Nadal was asked ahead of the tournament what he could do to reverse his fortunes.

“I try my best every day to improve my level of tennis, to be a better player, year by year. If that’s enough to beat Novak, that’s fantastic. If not, I will keep on working.

“When I wake up every morning and go on court to practise, I don’t think about [him]. I think about what I need to improve in my game.”

Nadal has always thrived at Indian Wells, though: He seems to love the relaxed vibe and the heat, and has won the singles twice—in 2007 and 2009—and the doubles in 2010. But the success goes deeper than that. Nadal has reached the semi-finals or better the last six times he has played here: In fact his only pre-semi loss was back in 2004 when he was just 17.

This year, he was again leaving nothing to chance, taking on the doubles competition to help sharpen things up after nearly so many weeks away from competition.

“My reason for playing doubles is that I didn’t play for a month. I think doubles is a good way to practise for everybody, where you can practise different movements, different shots. When you have days off [from singles], you can play an extra match. And if you lose, you have another chance to be in competition.”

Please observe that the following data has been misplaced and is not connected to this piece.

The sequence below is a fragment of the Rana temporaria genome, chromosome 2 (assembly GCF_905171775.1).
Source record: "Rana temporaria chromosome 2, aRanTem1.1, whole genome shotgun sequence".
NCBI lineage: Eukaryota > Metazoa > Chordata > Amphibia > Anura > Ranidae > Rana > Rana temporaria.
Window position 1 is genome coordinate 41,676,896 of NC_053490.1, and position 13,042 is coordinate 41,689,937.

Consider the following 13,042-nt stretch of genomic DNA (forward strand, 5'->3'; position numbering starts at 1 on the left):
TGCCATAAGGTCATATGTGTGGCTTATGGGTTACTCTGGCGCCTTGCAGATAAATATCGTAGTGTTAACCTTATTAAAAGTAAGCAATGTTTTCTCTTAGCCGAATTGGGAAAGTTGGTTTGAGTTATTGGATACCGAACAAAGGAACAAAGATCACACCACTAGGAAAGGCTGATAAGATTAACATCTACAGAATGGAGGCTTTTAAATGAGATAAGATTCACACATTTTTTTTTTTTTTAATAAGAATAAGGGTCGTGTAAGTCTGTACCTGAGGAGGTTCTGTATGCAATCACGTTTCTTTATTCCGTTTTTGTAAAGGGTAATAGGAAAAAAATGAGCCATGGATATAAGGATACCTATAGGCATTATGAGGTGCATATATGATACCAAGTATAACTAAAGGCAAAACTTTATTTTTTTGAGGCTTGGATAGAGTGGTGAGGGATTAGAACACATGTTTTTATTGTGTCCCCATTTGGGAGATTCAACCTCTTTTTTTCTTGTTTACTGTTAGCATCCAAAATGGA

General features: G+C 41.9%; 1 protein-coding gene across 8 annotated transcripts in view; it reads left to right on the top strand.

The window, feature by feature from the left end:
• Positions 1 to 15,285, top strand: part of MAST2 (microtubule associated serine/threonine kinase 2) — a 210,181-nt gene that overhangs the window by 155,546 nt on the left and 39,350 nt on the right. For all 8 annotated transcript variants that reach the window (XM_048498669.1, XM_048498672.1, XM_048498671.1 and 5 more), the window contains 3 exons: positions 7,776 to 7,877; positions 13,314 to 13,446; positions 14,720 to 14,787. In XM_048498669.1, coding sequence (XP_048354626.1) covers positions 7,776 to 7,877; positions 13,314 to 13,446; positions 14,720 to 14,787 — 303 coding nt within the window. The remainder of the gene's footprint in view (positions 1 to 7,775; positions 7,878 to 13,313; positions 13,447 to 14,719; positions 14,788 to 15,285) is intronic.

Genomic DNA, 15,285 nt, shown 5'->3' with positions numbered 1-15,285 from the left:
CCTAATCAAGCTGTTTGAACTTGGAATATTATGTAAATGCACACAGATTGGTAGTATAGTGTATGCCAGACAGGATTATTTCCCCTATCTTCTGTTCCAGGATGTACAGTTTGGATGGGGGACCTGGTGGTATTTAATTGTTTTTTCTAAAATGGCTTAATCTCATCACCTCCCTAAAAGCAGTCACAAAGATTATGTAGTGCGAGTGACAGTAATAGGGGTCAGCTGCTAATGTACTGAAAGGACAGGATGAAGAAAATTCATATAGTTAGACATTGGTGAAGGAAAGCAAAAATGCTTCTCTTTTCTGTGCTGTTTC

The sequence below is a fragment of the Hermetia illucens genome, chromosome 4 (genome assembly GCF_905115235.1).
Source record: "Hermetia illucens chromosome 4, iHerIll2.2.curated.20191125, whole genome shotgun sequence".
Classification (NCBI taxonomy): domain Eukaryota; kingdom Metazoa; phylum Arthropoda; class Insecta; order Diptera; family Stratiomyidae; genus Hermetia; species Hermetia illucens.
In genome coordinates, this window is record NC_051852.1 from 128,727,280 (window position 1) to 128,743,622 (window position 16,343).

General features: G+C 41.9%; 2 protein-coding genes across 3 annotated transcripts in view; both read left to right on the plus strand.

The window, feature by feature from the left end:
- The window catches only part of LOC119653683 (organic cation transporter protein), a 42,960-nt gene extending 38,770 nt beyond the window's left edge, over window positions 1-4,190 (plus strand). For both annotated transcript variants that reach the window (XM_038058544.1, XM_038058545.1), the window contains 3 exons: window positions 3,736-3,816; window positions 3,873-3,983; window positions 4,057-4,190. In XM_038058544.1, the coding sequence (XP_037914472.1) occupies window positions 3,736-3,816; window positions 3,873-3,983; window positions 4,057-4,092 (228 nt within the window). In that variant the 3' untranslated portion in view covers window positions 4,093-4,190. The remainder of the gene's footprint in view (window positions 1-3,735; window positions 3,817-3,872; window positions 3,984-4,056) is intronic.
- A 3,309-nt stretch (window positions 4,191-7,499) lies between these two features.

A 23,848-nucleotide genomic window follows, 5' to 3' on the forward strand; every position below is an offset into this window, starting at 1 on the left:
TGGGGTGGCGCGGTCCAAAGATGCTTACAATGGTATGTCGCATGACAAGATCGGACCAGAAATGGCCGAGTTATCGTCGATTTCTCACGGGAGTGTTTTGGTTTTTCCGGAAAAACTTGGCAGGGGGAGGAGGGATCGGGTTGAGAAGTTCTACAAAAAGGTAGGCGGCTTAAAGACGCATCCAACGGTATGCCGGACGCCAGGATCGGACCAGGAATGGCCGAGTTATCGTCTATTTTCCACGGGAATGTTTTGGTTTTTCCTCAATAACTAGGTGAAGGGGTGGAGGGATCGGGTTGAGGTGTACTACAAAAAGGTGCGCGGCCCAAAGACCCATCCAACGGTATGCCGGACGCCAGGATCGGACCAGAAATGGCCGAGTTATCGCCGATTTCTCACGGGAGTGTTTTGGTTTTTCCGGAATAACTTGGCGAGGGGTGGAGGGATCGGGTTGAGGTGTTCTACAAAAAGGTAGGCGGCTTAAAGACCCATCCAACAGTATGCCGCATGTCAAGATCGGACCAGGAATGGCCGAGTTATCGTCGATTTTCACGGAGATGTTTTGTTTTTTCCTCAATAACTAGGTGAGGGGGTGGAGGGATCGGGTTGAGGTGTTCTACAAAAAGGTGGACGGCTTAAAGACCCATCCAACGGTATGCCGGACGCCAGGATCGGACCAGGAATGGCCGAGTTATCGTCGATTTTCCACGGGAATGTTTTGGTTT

He and Marc Lopez made short work of the No3 doubles seeds and he was clearly keen to make an equally good showing in his singles opener. His hapless opponent was the 24-year-old, 78-ranked Argentine, Leonardo Mayer, whose record this year was three wins, all on clay, out of nine matches.

Nadal, decked out in the blues of Indian Wells, opened serve and despite a loose double fault, he held with ease and immediately broke the Argentine. Another double fault was his only concession in the third game and the rout continued in the fourth, a break to love. It was very nervy stuff from Mayer, very ruthless stuff from Nadal, and another love service game came and went before the Argentine won his first game.

Up to this point, Mayer had won only four points on Nadal’s serve—and two of those were from double faults. Mayer had to find his first serve to stand a chance—he managed just one point from nine second deliveries—but his sub-50 per cent average was not good enough and Nadal closed out the set, 6-1, with a clean 13-out-of-13 points won on first serve.